Costa Rica's membership in the newly formed Federal Republic of Central America, now free of Spanish rule, was short lived; in 1838, long after the Central American Federation ceased to function in practice, Costa Rica formally withdrew and proclaimed itself sovereign. The distance from Guatemala City to the Central Valley of Costa Rica, where most of the population lived and still lives, was great. The local population had little allegiance to the government in Guatemala City, in part because of the history of isolation during Colonial times. Costa Rica's disinterest in participating as a province in a greater Central American government was one of the deciding factors in the break-up of the fledgling federation into independent states, which still exist today. However, all of the Central American nations still celebrate September 15th as their independence day, which pertains to the independence of Central America from Spain.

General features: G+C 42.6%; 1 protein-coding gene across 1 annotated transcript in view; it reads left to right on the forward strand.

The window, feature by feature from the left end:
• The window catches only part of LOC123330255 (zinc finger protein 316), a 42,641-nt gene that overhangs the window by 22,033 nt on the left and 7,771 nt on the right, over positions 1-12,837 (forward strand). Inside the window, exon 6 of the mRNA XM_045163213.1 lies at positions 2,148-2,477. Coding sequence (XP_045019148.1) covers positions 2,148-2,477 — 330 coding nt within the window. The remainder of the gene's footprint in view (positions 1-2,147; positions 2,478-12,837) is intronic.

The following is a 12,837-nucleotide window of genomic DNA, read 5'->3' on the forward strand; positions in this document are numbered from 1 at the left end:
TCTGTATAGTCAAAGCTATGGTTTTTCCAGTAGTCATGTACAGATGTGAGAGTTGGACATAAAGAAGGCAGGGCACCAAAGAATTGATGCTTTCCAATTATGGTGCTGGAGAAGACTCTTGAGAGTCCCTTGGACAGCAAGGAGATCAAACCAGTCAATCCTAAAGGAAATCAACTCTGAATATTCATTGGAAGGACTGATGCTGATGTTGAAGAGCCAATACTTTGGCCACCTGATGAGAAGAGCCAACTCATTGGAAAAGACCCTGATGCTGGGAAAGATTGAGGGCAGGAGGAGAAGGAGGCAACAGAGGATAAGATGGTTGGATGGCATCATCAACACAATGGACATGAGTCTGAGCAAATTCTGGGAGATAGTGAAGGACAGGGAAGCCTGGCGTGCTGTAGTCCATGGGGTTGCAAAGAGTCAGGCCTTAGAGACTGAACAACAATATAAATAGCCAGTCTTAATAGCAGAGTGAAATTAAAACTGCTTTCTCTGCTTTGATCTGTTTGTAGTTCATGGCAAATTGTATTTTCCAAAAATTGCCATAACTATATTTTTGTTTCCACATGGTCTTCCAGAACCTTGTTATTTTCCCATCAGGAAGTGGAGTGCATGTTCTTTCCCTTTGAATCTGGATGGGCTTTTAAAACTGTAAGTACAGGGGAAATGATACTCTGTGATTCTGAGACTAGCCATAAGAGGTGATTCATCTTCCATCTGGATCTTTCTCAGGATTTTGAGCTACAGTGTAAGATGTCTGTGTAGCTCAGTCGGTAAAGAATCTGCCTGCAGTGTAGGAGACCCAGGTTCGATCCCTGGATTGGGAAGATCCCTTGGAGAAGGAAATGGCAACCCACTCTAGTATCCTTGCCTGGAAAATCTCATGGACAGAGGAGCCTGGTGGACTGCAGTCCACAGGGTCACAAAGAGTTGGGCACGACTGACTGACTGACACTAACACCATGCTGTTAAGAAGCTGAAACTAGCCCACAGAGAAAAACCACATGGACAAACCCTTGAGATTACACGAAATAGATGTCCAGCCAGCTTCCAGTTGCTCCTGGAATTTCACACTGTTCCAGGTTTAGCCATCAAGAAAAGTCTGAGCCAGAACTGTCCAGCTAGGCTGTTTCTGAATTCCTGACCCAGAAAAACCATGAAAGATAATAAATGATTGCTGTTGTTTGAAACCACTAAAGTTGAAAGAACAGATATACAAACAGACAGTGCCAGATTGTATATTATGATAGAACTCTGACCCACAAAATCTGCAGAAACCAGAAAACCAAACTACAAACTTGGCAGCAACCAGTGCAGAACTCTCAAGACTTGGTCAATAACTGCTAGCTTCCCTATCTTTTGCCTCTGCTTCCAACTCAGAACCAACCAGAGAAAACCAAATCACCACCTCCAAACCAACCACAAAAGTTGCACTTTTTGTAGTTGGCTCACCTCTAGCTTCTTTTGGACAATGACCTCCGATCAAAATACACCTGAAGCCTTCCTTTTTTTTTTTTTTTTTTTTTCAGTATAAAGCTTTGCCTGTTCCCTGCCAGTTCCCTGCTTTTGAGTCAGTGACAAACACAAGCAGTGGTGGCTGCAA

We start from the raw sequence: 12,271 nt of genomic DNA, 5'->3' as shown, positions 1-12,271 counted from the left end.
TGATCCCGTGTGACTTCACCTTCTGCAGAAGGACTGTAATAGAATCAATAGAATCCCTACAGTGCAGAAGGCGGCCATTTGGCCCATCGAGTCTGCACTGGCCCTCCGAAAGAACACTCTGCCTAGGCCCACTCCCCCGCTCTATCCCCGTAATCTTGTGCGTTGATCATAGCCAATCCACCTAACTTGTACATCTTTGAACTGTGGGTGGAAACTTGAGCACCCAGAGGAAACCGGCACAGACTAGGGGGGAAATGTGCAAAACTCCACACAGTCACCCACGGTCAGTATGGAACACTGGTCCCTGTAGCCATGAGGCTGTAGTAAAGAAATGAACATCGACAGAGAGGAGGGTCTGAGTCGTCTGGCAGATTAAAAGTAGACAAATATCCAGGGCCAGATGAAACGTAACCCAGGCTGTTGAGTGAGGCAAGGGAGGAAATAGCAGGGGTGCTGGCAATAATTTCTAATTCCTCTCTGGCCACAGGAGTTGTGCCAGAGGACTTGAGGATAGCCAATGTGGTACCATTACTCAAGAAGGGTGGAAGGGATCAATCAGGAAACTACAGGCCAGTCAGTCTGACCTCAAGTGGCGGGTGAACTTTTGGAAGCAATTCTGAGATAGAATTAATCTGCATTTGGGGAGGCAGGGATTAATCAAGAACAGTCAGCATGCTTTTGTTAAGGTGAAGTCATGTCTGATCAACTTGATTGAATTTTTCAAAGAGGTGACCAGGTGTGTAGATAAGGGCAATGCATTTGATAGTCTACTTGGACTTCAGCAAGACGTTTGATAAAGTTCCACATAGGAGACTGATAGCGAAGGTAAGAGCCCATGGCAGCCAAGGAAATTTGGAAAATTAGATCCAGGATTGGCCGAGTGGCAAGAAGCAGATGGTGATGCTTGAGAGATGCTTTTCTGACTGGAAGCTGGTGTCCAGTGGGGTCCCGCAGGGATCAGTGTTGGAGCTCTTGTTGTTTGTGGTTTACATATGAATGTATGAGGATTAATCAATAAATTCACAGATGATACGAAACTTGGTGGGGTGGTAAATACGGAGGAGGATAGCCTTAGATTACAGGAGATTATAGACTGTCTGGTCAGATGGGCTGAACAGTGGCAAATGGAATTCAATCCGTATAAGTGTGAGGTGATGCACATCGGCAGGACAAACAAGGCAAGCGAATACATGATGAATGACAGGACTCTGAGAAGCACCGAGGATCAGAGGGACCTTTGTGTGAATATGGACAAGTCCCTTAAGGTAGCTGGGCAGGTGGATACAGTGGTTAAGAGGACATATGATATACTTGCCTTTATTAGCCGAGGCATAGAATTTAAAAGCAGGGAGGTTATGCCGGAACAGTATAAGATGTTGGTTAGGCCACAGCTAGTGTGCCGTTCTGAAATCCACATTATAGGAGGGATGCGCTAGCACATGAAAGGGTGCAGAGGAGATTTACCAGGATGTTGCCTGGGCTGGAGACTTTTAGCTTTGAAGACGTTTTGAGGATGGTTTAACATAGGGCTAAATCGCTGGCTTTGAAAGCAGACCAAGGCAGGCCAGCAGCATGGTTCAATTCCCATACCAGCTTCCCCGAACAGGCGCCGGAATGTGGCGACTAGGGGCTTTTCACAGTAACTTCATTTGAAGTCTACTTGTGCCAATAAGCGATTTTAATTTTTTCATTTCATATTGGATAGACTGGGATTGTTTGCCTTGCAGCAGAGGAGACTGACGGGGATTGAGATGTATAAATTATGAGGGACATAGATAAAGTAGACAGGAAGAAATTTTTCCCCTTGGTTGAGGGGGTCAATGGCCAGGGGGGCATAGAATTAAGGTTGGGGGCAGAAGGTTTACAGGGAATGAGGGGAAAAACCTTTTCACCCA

Most Afro-Costa Ricans, who constitute about 3% of the country's population, descend from Jamaican immigrants who arrived during the 1880s to work in the construction of railways connecting the urban populations of the Central Plateau to the port of Limn on the Caribbean coast. U.S. convicts and Chinese immigrants also participated in the construction project, conducted by US businessman Minor C. Keith. In exchange for completing the railroad, the Costa Rican government granted Keith large tracts of land and a lease on the train route, which he used to produce bananas and export them to the United States. As a result, bananas came to rival coffee as the principal Costa Rican export, while foreign-owned corporations began to hold a major role in the national economy.